Down to the Wire: Still Plenty of Holiday Shopping to Do
The elves better get busy, there's a lot of shopping left to do.
Despite the strong start to the holiday shopping season, the majority of Americans only completed about half of their holiday shopping in the final days leading up to Christmas, a new study has found.
This is not the first survey to show that shoppers still have plenty of gifts left to buy, but this one shows shoppers may be more prepared for the holiday at this point than they were a year ago at the same time.
In the latest poll—a survey conducted by BigResearch for industry trade group the National Retail Federation—the average person had completed 49.5 percent of their shopping by the second week of December, up from 46.7 percent at the same time last year.
On Tuesday, the latest American Express Spending & Saving Tracker survey found 84 percent of Americans still had shopping to do. That survey found that Americans were spending more on the holidays largely because they had expanded their holiday gift list, they were buying more expensive presents or they were treating themselves to items as they shopped.
With retail sales tracking ahead of last year, and more shopping left to do, these studies seem to support the growing optimism for this holiday shopping season.
The NRF took the rare step Tuesday of increasing their holiday sales forecast. The group now expects sales to rise 3.3 percent to $451.5 billion, up from its original forecast of a 2.3 percent increase.
The BigResearch survey, set to be released Wednesday, also found:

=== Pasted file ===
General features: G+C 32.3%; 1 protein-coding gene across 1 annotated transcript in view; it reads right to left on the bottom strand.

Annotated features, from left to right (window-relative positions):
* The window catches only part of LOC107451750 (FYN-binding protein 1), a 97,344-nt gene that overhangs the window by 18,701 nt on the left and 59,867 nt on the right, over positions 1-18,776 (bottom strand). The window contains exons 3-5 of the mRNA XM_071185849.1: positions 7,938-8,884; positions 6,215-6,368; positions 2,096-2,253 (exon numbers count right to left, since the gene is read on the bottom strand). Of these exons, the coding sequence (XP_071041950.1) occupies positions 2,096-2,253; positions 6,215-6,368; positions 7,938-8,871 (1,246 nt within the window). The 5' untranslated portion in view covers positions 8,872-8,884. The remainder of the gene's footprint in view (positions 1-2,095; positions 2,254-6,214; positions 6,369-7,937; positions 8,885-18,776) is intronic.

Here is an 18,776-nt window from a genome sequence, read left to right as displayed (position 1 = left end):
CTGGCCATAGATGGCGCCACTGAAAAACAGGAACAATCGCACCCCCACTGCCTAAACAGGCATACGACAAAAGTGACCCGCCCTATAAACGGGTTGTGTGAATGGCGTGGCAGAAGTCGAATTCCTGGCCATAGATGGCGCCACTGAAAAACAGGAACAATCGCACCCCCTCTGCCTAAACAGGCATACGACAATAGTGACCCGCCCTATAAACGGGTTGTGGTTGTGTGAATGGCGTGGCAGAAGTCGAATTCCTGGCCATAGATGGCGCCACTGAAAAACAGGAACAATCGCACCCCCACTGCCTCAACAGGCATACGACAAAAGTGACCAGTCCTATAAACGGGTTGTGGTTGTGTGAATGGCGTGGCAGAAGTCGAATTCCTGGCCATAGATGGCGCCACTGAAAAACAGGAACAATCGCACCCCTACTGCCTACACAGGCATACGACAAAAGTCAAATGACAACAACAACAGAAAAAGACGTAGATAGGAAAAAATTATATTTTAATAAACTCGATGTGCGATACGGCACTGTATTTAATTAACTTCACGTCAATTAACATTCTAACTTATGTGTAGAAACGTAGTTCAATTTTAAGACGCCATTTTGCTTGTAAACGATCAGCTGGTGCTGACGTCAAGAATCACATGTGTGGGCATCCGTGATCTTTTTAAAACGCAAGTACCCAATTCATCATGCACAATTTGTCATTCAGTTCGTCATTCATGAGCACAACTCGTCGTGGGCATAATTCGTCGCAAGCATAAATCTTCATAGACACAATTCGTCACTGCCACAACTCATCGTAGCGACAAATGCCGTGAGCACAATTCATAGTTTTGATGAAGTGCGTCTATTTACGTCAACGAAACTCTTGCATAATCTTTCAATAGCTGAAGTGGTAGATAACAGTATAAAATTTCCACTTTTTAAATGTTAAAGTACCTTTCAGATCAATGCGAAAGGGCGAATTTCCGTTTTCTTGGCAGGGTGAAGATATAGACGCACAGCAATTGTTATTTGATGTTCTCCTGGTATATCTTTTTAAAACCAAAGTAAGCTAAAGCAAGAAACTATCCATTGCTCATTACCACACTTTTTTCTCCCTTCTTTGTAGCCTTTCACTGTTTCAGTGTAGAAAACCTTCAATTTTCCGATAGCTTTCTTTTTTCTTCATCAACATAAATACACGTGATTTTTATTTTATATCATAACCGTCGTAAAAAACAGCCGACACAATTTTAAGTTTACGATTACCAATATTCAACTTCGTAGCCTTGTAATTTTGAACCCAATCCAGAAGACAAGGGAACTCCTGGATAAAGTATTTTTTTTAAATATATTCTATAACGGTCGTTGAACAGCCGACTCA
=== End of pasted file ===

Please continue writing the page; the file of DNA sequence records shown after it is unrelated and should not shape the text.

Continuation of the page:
- an estimated 37 million people, about 16.9% of consumers, had not even started their shopping as of late last week. This is lower than the 42 million at the same time last year.
- About 22 million, or about 10.1 percent, have already finished. That's higher than last year's figure.
As Christmas falls on a Saturday, consumers only have one more weekend to shop for the holiday, and weather forecasts from Planalytics suggests that Mother Nature will cooperate and make it relatively easy for shoppers to hit the mall.
This Saturday is expected to be the busiest shopping day this month, with Christmas Eve expected to be the second busiest, the NRF said.
While most people will interpret the potential demand as a good sign for the rest of the season, there are sure to be some who will voice concern. For one, shoppers are farther along than they were last year.
Also, last year there were quite a large number of Americans who said they had not finished their holiday shopping even by Christmas Day.
That's because while it ishuman nature to procrastinate, delayed purchases also can be a sign of financial stress among consumers. This is especially true when you observe that a majority of consumers told BigResearch that they were using cash, checks or debit cards to do their purchasing. Less than one-third, some 31.1 percent, used credit cards to buy gifts.
But other signs are pointing to a merrier holiday for retailers. Consumers were saving and planning for the holidays and are using the season as a time to stock up on items they have wanted for a long while.
The American Express survey appears to back that assumption, considering the number of people who reporting they are spending more. About 26 percent of those who had started shopping said they were spending more than last year.
As the NRF predicted ahead of the season, shoppers are increasingly turning to their smartphone to help with their purchases. Among those in this group, about one quarter have used their phone to make an actual purchase, the BigResearch study found. However, most of these people are using their phones to locate stores or browse gifts. About one-third, are using their phones to receive text messages with offers, and slightly more than that are using smartphones to read reviews.
Clothing and accessories are the most popular gift being purchased, followed by books, CDs, DVDs, videos and video games.
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